How to use your phone with one hand
And no, you don't have to be Mr. Fantastic or Elastigirl.
Remember back in the era of the iPhone 4 and 5, when Apple’s phones seemed diminutive compared to their growing competitors? The company claims they did so to keep the phones usable with one hand. They eventually caved, though, and even today’s smaller phones (like the iPhone 8 and Pixel 3a) are huge compared to what we had a few years ago.
There are, however, a few tricks and tools—many of them lesser-known—designed to help your short thumbs deal with those large screens.
Enable “Reachability” or “One-Handed” modes
You may be surprised to learn that your phone actually has a one-handed mode built right in, designed to make all those icons easier to reach. The iPhone’s version is called Reachability mode, and I find most people enable it by accident and think it’s some sort of glitch, rather than a useful feature.
That might be why Apple disabled the feature by default in iOS 12, but you can get it back by heading to Settings > General > Accessibility and toggling Reachability on. From there, you can either swipe down near the bottom of the screen (on the iPhone X and up) or double-tap—not click, but tap—the home button (on the iPhone 8 and older) to shift your home screen icons down for easy access.
Android is a bit more fragmented. Many phones, including Samsung’s, have their own one-handed mode. On Galaxy devices, you’ll find it in Settings > Advanced Features > One-Handed Mode. If you have a non-Samsung phone, you may have to dig around the settings to find it.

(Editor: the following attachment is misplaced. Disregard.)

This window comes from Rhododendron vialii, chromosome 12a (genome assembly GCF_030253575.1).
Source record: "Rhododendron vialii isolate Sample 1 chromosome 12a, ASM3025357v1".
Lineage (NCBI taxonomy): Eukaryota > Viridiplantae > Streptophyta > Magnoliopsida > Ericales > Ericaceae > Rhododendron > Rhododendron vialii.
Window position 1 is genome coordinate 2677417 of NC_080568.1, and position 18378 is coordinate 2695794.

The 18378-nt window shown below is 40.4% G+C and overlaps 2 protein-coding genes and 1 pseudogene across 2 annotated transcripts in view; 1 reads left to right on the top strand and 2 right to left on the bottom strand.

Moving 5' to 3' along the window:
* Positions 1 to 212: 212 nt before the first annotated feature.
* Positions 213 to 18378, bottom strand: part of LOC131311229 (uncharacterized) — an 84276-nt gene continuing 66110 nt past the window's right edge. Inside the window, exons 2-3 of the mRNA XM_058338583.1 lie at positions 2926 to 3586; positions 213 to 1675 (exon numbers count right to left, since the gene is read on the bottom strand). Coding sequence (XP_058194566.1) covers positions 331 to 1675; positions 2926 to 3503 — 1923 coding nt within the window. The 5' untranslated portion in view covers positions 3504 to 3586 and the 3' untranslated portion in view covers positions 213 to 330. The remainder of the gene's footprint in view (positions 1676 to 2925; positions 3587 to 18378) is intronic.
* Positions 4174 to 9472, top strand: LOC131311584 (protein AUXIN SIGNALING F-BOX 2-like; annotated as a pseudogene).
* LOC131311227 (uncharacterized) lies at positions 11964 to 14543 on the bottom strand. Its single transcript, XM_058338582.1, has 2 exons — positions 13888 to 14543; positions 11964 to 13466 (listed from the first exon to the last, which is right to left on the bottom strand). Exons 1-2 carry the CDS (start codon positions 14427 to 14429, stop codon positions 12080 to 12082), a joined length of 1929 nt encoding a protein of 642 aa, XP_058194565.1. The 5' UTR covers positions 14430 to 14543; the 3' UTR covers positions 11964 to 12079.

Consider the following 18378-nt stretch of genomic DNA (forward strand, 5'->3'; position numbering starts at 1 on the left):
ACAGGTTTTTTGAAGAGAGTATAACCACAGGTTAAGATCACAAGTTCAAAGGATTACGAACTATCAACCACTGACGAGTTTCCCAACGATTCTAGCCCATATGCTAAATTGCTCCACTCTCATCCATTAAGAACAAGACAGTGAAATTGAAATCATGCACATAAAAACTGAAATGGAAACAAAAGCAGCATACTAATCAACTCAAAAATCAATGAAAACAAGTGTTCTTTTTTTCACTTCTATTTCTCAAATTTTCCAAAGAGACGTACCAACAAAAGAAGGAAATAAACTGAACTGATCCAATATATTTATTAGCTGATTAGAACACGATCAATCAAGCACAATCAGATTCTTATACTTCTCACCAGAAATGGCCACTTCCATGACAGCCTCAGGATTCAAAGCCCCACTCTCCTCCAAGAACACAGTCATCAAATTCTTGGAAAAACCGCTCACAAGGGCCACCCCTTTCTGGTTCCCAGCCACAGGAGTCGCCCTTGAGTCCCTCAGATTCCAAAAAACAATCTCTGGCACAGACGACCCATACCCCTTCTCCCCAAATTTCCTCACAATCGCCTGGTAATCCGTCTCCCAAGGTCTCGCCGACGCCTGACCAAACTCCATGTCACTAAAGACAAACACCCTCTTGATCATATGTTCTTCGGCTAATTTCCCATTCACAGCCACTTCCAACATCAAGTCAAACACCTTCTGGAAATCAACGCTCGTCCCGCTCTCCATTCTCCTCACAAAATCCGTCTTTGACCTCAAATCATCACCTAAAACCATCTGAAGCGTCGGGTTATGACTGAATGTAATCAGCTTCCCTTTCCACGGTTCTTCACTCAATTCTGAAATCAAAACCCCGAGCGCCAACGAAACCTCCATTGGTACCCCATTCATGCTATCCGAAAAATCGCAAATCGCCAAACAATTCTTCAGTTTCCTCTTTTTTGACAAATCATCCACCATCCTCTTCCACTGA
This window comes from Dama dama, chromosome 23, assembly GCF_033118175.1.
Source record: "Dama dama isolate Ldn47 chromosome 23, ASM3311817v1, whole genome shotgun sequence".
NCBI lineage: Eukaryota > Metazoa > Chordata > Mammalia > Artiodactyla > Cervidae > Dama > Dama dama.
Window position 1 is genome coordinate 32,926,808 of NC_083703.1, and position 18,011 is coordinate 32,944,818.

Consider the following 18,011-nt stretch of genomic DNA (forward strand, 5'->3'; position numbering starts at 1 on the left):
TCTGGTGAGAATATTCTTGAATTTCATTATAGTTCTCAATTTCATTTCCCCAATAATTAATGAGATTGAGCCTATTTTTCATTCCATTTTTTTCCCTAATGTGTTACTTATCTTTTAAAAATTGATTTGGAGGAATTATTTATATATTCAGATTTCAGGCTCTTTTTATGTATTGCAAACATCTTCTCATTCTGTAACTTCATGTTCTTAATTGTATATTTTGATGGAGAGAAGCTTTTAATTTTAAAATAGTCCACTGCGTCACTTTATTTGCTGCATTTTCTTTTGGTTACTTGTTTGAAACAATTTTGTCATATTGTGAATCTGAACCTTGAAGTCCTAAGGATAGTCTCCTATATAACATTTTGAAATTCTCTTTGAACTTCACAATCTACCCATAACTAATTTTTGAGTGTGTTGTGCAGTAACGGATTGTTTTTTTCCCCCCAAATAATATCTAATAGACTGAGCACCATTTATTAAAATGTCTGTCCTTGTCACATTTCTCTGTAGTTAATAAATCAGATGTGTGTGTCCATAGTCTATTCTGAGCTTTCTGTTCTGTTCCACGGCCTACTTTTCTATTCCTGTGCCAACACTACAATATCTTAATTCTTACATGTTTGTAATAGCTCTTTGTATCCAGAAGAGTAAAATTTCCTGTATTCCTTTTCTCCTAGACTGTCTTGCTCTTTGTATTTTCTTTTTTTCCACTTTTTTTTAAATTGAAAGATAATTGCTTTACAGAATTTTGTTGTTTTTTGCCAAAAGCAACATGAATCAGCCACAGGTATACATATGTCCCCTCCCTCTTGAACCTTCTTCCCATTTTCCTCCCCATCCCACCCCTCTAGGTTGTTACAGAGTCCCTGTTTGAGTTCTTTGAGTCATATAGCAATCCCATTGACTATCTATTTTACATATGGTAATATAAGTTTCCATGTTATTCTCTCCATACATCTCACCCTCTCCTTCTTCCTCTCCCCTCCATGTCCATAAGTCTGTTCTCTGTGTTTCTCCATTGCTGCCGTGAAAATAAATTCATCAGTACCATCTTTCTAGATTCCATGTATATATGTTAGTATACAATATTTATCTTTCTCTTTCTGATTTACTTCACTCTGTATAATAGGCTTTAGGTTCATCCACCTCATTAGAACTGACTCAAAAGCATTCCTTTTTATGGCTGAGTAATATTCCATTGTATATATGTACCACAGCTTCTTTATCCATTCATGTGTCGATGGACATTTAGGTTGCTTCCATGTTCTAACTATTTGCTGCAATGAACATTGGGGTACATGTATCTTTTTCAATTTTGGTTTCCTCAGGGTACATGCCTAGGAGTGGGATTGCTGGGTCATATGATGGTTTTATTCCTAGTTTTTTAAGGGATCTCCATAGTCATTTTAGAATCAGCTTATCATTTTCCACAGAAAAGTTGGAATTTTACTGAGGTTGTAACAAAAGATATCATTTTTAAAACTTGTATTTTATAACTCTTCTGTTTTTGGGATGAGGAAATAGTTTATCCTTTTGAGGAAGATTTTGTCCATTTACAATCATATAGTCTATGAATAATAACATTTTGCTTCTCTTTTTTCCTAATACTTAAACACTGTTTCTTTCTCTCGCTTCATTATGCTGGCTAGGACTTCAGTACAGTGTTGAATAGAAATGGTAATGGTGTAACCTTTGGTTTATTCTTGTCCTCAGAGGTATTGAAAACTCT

If your device doesn’t contain this feature—like Google’s Pixel phones, for example—third-party tools can fill the void. Popular mobile site XDA Developers created their own application called One-Handed Mode that you can download from the Google Play Store. When enabled, it’ll shrink the active app so you can reach everything with one hand. It requires a little command line work with the Android Debug Bridge (ADB) to grant permissions, but it’s not as much work as rooting your phone, and the instructions here will walk you through the process. You’ll also want to pony up the 99 cents for the in-app purchase that lets you easily toggle the feature on and off, not to mention other customizations.
If you want something a bit different, Reachability Cursor is another popular tool, giving you a mouse-like cursor to reach faraway icons on the screen. It’s not quite as quick and easy to use as One-Handed Mode, but it’s much simpler to set up since you don’t need any fancy command line work. Bottom Quick Settings is a good companion app, too, allowing you to reach Android’s Quick Settings panel from the bottom, rather than the top, of the screen.
Arrange your home screen for one-handed access
While the above tricks will get you pretty far, there are other things you can do to make reaching your apps even easier. A bit of home screen organization, for example, can go a long way—either on its own or in addition to the reachability tools we’ve already talked about.